Diabetes and the Eye

Diabetic Eye Care

Approximately 16 million Americans have diabetes. Many patients living with this condition are unaware that diabetes may affect their eyes and can lead to sudden vision loss or permanent blindness. Each year 12,000 to 24,000 people lose their sight because of diabetes. Diabetic retinopathy is the leading cause of preventable blindness in the United States.

Patients with any form of diabetes are at risk, including Type 1 insulin-dependent diabetics, Type 2 non-insulin-dependent diabetics, and Type 2 insulin requiring diabetics.

Many patients with early stages of diabetic eye disease do not have any visual symptoms. We can only discover the early and most treatable forms of diabetic retinopathy during a complete eye exam.

What is Diabetic Retinopathy?

Diabetic retinopathy is a potentially vision-threatening condition in which the blood vessels in the retina (the area of light-sensitive cells that line the back of the eye) become damaged. These damaged vessels can then leak, causing swelling or hemorrhaging in the retina. In more advanced cases, abnormal new blood vessels grow on the surface of the retina. These can cause large hemorrhages in the eye and/or retinal detachment. The longer you have diabetes, the greater your chance of developing diabetic retinopathy. Over one-third of those diagnosed with diabetes don’t get the recommended vision care.

Recommended Care

If we diagnose you with any form of diabetes (insulin requiring or not), it is essential that you have a complete dilated eye exam at least once a year. During this exam, the eye doctor will use eye drops to painlessly and temporarily widen the pupil to make it easier to see inside your eyes and examine your retina. Your eye doctor will recommend more frequent examinations if they detect problems.

Women with diabetes should have an eye exam if they are planning to become pregnant, early in the first trimester, and every one to three months during pregnancy. This is because diabetic retinopathy can progress rapidly during pregnancy.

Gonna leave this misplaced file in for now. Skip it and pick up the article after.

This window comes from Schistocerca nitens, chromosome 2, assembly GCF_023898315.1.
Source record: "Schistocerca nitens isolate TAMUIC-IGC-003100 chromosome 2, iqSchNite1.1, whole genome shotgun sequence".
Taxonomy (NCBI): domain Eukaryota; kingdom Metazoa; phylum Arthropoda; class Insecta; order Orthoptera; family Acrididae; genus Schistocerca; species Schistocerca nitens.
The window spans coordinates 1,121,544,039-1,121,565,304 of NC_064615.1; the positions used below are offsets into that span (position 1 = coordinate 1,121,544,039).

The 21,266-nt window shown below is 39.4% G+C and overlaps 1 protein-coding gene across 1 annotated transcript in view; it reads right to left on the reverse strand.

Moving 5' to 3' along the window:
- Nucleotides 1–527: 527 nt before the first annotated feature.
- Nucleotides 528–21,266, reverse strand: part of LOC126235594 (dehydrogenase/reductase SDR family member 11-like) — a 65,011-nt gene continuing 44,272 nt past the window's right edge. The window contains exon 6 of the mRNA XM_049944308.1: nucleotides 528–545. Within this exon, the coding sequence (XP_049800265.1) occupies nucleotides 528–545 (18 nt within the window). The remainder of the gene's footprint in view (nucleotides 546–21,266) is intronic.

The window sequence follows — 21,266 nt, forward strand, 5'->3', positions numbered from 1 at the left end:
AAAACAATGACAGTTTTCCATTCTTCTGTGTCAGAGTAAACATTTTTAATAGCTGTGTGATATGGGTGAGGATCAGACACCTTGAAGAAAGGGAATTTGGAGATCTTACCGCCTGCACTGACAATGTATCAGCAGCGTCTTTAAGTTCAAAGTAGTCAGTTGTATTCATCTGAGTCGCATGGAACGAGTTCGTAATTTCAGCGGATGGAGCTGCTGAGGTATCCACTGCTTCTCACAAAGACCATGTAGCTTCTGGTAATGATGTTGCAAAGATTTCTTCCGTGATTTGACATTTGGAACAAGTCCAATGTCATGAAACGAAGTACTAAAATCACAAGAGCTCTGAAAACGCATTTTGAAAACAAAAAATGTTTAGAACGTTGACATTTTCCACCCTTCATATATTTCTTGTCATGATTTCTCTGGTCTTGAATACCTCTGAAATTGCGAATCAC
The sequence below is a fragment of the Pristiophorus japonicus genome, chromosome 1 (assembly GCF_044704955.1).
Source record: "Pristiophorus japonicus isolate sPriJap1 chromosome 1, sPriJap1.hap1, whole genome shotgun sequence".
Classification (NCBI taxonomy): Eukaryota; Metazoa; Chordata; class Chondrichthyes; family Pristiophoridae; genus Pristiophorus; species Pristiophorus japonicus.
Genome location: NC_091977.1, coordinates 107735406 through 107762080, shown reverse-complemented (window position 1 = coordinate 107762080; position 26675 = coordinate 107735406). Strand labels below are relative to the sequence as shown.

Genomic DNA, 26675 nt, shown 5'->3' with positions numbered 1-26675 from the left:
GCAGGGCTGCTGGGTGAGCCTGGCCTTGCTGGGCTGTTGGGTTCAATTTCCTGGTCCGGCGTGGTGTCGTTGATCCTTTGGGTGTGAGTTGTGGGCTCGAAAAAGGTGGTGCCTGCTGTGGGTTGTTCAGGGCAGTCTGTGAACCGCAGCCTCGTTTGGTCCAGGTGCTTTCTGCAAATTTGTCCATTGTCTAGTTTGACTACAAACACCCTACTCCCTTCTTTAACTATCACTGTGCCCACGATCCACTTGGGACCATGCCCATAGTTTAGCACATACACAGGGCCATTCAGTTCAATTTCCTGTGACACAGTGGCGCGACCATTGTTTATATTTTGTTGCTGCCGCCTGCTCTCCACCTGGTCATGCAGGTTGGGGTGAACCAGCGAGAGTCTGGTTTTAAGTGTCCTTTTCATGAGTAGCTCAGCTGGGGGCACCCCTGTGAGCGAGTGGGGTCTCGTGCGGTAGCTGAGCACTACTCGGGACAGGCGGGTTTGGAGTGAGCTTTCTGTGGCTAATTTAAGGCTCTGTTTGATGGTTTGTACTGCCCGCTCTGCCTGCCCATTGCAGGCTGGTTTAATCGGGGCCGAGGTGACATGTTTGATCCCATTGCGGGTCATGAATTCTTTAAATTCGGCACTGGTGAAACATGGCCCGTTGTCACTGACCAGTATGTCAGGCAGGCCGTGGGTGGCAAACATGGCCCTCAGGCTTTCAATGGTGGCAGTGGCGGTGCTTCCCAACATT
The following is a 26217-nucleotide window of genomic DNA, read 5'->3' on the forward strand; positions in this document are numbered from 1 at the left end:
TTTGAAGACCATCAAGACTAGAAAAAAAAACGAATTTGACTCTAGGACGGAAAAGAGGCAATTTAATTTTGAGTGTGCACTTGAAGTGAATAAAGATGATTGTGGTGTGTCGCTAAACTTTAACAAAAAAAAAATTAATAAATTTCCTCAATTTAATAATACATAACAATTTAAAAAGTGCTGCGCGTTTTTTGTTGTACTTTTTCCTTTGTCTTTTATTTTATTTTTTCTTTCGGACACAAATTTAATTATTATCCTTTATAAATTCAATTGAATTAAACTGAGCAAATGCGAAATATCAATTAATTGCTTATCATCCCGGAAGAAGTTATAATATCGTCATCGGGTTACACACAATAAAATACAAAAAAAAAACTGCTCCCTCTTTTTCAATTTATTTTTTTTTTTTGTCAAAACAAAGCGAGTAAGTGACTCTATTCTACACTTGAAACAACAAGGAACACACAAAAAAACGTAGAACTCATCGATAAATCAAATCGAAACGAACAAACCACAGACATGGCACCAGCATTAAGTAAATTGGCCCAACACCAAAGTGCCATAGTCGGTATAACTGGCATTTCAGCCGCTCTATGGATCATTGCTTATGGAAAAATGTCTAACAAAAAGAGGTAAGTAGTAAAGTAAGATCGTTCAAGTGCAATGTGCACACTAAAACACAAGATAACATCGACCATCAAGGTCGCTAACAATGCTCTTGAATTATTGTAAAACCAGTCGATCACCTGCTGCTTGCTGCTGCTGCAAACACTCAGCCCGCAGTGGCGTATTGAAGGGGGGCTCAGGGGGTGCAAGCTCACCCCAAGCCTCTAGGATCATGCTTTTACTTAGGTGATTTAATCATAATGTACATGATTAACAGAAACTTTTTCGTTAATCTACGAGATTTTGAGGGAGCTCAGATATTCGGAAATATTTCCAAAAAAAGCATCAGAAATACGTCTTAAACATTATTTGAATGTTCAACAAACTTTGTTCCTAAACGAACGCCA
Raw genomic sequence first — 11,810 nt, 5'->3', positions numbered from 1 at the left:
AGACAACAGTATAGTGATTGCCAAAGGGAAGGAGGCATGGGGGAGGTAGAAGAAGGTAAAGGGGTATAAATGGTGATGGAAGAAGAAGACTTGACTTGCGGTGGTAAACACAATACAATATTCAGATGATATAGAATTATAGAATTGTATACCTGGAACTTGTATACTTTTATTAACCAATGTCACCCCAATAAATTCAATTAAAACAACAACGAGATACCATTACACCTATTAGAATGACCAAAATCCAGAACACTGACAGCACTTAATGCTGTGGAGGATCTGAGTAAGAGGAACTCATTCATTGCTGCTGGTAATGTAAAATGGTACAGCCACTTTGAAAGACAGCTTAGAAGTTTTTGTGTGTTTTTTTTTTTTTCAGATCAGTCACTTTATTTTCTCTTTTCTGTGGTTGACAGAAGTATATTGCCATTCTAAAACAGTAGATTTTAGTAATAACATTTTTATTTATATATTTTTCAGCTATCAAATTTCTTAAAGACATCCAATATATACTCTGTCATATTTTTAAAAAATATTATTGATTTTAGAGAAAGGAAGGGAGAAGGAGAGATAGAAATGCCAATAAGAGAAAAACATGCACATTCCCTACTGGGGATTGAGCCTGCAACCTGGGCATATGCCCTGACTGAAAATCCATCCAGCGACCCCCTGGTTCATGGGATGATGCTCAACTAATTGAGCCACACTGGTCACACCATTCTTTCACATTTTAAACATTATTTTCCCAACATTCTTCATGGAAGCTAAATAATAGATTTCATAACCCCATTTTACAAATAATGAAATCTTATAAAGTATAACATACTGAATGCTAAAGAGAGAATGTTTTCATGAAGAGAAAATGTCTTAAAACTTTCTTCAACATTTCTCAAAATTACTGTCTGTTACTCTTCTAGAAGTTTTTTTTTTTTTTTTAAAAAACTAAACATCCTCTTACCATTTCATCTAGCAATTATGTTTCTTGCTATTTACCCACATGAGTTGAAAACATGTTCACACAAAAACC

Recent studies show that controlling diabetes by self-monitoring blood sugar levels, and taking oral medication or insulin injections, can prevent or slow the development of diabetic retinopathy and other complications of diabetes. Early diagnosis of diabetes and controlling blood sugar levels and high blood pressure through diet, exercise and proper medication can help control eye diseases associated with diabetes.


There are no symptoms in the early stages of diabetic retinopathy. It may not affect your vision until the disease worsens. Treatment is often most effective if we do it before visual symptoms have developed.

You should see your eye doctor immediately if you experience:

  • Blurred vision that lasts more than a few minutes
  • Blurred vision that is not associated with a change in blood sugar
  • Many small black spots in your field of vision


An effective partnership between you, your primary care physician, and your eye doctor is necessary to make sure we provide proper eye care and treatment.

The standard treatment for diabetic retinopathy is laser photo-coagulation. This is done in several ways, depending on the retinopathy a patient has. Treatment is directed at leaking blood vessels near the center of the retina if “diabetic macular edema” is the problem. If more advanced retinopathy has developed and caused abnormal blood vessels to grow on the surface of the retina (also known as proliferative retinopathy), laser treatment is directed at the peripheral retina. Both laser treatments prove to greatly reduce the likelihood of vision loss from diabetes.

Where Can I Get More Information?

Your eye doctor is the best source of information on diabetic eye disease, as well as eye health and safety. To schedule an appointment call 414-271-2020.

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